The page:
Training animals is one of my favorite things to do as a zookeeper. We get to spend extra time with them and get to enjoy the challenge of teaching the animals an action we want them to do. With most training at the Zoo, we try to keep the “cues” (the word and hand signal to tell the animal what to do) fairly the same for all of our carnivores. We use both a word cue and a hand signal when asking for a behavior in case there is a language barrier or an older animal is losing its hearing or sight. After a cue is presented, we use a “bridge” (the signal that a reward is coming). For the bridge we use the word “good” or a clicker.
Panda youngster Yun Zi has a long list of behaviors he knows or is currently learning. Many of them are easy ones, and a few are more complex. He knows:
Target (touch his nose to keeper’s fist)
Down (lay down)
Touch (to touch his paws and nails)
Open (mouth open)
Side (lay on his side)
Roll (roll over, both directions)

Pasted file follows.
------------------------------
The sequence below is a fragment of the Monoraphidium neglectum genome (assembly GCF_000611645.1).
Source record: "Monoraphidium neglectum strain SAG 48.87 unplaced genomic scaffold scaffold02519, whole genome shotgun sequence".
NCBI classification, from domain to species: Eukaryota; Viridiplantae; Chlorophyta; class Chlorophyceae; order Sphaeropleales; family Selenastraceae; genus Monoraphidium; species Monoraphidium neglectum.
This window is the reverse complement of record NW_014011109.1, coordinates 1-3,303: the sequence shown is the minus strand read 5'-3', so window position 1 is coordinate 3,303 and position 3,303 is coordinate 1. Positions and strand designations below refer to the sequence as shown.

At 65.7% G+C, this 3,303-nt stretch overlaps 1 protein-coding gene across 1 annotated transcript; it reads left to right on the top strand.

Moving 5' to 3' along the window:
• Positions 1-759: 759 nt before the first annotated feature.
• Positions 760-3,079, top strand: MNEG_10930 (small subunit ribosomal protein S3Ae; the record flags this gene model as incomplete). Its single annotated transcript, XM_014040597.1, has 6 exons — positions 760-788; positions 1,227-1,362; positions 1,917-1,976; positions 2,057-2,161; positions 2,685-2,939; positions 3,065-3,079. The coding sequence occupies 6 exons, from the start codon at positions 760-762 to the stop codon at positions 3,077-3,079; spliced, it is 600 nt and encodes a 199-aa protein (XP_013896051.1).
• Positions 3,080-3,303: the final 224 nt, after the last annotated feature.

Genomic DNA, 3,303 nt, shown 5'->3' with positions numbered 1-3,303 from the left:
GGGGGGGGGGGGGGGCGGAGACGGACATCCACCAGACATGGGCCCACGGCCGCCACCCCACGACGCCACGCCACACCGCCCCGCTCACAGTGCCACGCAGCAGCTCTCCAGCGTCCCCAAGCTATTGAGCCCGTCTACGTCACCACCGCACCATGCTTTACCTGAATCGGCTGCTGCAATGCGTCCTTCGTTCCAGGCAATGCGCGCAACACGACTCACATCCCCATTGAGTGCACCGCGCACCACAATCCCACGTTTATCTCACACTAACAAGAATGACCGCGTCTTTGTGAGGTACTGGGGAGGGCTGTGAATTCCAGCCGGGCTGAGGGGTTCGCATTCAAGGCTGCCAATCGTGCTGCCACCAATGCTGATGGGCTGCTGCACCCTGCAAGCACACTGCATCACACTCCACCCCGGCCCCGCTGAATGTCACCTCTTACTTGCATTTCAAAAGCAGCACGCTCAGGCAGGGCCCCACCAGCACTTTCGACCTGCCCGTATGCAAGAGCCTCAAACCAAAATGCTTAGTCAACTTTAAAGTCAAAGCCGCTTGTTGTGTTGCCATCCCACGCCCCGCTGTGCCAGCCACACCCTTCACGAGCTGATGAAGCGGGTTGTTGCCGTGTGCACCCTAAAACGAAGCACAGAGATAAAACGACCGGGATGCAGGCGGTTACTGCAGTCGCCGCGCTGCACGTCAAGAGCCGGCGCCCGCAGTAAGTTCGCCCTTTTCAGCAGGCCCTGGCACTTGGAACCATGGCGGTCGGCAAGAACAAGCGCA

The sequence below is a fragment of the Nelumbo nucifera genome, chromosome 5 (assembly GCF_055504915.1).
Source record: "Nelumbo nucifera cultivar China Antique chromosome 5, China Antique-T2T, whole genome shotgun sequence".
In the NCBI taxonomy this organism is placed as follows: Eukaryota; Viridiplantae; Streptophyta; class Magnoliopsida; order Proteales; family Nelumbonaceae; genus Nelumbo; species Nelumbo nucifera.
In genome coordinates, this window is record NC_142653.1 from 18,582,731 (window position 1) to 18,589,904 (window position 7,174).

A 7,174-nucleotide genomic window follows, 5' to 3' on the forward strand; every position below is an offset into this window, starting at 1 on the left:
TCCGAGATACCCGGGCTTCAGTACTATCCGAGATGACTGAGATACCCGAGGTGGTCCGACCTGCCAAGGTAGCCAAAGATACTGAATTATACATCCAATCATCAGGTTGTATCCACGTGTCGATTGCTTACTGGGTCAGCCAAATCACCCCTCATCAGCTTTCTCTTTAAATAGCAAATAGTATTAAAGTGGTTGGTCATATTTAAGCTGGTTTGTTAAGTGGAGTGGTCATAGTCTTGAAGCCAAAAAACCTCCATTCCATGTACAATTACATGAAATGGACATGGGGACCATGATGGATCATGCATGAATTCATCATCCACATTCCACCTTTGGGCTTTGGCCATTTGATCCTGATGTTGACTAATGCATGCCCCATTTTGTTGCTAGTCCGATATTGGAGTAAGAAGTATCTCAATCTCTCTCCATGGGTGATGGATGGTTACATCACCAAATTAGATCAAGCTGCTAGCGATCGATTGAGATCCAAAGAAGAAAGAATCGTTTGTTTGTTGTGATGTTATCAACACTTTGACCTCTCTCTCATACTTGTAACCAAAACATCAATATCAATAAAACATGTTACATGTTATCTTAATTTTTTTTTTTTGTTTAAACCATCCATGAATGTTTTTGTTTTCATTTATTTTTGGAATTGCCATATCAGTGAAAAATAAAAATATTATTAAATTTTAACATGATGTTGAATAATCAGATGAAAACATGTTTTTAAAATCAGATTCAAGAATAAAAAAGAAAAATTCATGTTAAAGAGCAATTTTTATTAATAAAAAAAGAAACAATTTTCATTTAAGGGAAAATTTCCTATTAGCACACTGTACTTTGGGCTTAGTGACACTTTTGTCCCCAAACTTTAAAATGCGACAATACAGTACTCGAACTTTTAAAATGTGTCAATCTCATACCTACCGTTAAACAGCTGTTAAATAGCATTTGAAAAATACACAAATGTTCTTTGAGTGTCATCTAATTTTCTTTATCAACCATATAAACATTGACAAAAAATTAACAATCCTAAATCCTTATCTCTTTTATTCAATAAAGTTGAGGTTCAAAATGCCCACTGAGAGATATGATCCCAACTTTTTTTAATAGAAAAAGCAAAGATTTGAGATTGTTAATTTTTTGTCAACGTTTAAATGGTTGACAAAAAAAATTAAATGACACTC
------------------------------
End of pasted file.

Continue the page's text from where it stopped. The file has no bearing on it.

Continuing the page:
Inside (shifting into a bedroom)
Over (to move to the other side of a door)
Follow (following, while walking in the tunnel)
Out Out (to go onto exhibit)
He is working on the following cues:
Paw (put his paw through the blood-draw sleeve)
Hearing study (touching the red circle when he hears a tone played)
Most of these behaviors are standard for all three pandas here at the San Diego Zoo, with the exception of “Roll.” This is a great behavior to teach an animal so you can see his or her entire body, and this is a fun one for Yun Zi. The next time you visit Panda Trek, watch for when the keepers are done cleaning the exhibit, and you might catch a short training session with one of the bears.
Jennifer Becerra is a senior keeper at the San Diego Zoo. Read her previous post, Yun Zi Training.